Oils, nuts, nut butter and seeds will help with vitamin E. “Extra virgin olive oil is the best oil to use on a daily basis and contributes to vitamin E intake,” adds Hobson.

Smoothies can have nuts and seeds blended into them or be sprinkled over roasted winter vegetables or frittatas.

Nut butters also make a good breakfast spread on wholemeal bagels, topped with banana.”

Eat Yourself Well

Meanwhile, selenium is abundant in whole grains and wheat such as oats, brown rice, and bulgur wheat.

And when it comes to vitamin C, red peppers, citrus fruit, berries, kale, broccoli and potatoes are all strong contenders.

When berries go out of season, Hobson suggests using frozen ones (ideal for jazzing up porridge, blitzing in a smoothie or even the odd winter crumble).

Hobson suggests that dark green, leafy vegetables like kale are readily available in winter and can be incorporated into soups, stews, and casseroles.

“Potatoes are also rich in vitamin C, and nothing beats mashed potato as the ultimate winter comfort food.”

Shellfish, eggs, dairy, pulses, tofu, red meat and wholegrains all aid zinc intake.

Watch those iron levels 

Low iron is one of the most common nutritional deficiencies, and with plant-based diets increasingly popular, it’s easy to fall short, as red meat is one of the best-known sources of the stuff.

However, it is possible to get enough iron without eating red meat – beans, eggs, pulses, lentils and oats all also pack an iron punch.

Eat Yourself Well

“Serve non-meat sources of iron with vitamin C, which helps the body absorb this nutrient,” suggests Hobson.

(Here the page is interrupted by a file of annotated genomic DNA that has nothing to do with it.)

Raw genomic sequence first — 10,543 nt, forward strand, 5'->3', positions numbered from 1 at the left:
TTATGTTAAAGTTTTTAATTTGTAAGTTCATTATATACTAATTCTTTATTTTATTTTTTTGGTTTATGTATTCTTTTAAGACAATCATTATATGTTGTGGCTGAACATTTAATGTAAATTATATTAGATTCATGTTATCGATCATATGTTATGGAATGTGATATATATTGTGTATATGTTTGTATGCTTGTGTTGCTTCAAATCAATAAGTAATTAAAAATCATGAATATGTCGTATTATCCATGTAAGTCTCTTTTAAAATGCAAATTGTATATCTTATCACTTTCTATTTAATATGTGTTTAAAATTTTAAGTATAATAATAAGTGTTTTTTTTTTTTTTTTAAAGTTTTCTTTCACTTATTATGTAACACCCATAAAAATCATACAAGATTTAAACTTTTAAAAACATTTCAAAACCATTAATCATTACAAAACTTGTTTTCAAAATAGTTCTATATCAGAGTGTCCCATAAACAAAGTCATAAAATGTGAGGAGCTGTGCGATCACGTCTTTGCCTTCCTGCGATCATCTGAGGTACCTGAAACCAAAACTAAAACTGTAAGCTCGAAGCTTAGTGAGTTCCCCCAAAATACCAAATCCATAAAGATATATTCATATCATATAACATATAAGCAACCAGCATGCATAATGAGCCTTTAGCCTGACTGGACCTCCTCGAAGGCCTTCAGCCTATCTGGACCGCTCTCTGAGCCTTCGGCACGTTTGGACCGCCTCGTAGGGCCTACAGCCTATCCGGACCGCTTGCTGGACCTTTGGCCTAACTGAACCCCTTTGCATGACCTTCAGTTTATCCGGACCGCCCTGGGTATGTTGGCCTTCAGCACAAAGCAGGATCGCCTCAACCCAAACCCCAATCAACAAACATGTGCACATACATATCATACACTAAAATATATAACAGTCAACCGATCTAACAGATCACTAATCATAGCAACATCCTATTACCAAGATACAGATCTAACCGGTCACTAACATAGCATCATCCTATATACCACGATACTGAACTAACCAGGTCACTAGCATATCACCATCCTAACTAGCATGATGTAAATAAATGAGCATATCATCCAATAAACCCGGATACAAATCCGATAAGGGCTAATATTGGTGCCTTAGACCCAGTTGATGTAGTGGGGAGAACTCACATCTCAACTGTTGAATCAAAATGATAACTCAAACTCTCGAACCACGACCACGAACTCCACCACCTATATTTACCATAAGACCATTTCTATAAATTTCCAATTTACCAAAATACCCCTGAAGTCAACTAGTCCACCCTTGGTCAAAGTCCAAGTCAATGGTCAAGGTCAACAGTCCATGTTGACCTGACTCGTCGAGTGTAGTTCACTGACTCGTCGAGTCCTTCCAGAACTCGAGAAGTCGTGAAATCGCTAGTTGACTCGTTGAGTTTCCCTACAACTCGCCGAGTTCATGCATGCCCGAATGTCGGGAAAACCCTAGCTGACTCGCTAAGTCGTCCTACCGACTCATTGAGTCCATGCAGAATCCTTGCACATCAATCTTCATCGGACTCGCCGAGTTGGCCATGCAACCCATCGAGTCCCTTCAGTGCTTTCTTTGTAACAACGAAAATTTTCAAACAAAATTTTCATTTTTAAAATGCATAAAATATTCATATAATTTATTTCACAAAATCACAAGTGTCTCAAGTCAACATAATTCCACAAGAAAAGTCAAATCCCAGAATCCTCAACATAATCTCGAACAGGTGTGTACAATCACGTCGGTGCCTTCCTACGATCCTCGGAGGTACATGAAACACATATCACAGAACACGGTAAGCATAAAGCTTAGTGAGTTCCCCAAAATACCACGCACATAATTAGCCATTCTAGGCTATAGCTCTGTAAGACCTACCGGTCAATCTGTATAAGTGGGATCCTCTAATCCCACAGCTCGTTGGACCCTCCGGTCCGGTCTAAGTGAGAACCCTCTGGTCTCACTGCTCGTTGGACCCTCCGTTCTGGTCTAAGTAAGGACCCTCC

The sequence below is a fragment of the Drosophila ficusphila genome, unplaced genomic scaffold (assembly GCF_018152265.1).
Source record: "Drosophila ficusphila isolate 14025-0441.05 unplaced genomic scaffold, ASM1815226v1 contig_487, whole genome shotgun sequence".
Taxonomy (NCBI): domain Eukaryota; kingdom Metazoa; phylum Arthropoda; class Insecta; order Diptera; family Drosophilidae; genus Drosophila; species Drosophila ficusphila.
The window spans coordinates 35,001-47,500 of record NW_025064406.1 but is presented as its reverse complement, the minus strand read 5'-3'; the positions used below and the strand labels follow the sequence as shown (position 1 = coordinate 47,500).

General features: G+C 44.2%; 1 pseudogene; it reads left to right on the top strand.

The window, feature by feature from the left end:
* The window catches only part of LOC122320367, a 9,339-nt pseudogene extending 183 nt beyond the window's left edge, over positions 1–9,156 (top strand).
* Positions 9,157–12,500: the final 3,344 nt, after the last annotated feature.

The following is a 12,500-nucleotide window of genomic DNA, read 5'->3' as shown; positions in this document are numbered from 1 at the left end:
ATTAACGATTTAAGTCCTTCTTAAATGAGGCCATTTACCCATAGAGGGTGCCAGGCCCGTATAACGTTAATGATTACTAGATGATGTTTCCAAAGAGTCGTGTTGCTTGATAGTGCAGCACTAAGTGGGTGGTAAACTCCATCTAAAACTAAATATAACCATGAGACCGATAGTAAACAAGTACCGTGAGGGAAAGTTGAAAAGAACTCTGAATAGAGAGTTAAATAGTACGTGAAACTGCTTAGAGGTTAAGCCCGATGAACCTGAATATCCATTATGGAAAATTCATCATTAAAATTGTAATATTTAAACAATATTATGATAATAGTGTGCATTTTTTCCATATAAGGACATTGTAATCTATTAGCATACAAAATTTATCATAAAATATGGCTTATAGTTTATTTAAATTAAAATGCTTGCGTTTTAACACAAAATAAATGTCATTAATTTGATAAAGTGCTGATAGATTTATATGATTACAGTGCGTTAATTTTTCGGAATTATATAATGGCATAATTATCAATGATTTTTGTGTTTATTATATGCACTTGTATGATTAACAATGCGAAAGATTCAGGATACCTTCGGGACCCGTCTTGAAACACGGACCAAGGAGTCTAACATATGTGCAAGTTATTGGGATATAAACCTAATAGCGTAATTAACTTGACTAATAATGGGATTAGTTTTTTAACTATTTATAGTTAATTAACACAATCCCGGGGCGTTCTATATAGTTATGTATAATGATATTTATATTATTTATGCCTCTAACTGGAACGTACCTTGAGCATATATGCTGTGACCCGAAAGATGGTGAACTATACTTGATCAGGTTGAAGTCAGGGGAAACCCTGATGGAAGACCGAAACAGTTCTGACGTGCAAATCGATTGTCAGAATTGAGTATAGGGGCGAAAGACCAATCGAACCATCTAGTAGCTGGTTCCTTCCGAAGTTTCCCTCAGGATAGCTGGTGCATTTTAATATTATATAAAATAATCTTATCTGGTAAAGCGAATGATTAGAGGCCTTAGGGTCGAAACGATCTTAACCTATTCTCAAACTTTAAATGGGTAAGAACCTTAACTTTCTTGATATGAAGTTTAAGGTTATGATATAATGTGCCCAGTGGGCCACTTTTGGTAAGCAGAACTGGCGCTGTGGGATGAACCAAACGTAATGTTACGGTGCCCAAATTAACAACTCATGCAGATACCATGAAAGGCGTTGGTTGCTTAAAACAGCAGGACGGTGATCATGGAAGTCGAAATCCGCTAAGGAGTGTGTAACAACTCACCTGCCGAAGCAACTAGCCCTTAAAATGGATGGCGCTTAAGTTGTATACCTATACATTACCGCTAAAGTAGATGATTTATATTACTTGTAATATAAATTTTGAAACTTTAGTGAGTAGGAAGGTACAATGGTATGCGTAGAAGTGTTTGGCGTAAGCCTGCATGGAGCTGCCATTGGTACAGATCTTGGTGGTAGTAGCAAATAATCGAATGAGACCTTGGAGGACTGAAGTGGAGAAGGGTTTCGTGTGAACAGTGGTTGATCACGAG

Beans also help keep protein levels up – key, alongside iron, in stable energy levels and overall healthy functioning.

Constantly exhausted and struggling with low energy? If you think you might be lacking in iron, see your GP.some people do need to top-up with iron supplements but it is always best to seek a professional diagnosis and advice.

Get spicy

Hobson adds that dried spices, frequently overlooked, serve as a rich source of iron.

Spices contain a range of antioxidants too, and there are good reasons why turmeric is setting the gold standard in ‘super food’ spices.

“As well as being anti-inflammatory, turmeric is a good inhibitor to vital entry into our cells,” says Macciochi. “Adding this spice regularly to meals could be useful to ward off infections.”

Top up with supplements

Though nutritional supplements may frequently appear as nothing more than a marketing ploy (and, to be fair, this may often be the case), they also have their place.

The recommendation now is for UK adults to consider a daily 10mcg vitamin D supplement during the autumn and winter months.

Why? The vital role of Vitamin D supports the maintenance of healthy bones, teeth, and muscles, contributing to overall well-being.

From October until early March, when the skies are bright, there simply isn’t enough of the ‘right’ kind of sunshine to meet our needs.

Most of the Vitamin D required by our bodies is produced through skin exposure to sunlight.

While foods like salmon, mushrooms and eggs are good dietary sources, diet alone won’t provide all the vitamin D we really need.

“Opt for a supplement containing vitamin D3, which is the most useable form of this nutrient,” says Hobson.

Generally speaking, the jury is out on whether we ‘need’ other supplements, but there might be times when topping up with a high-quality supplement is a good idea. Hobson suggests a multivitamin as a good all-rounder.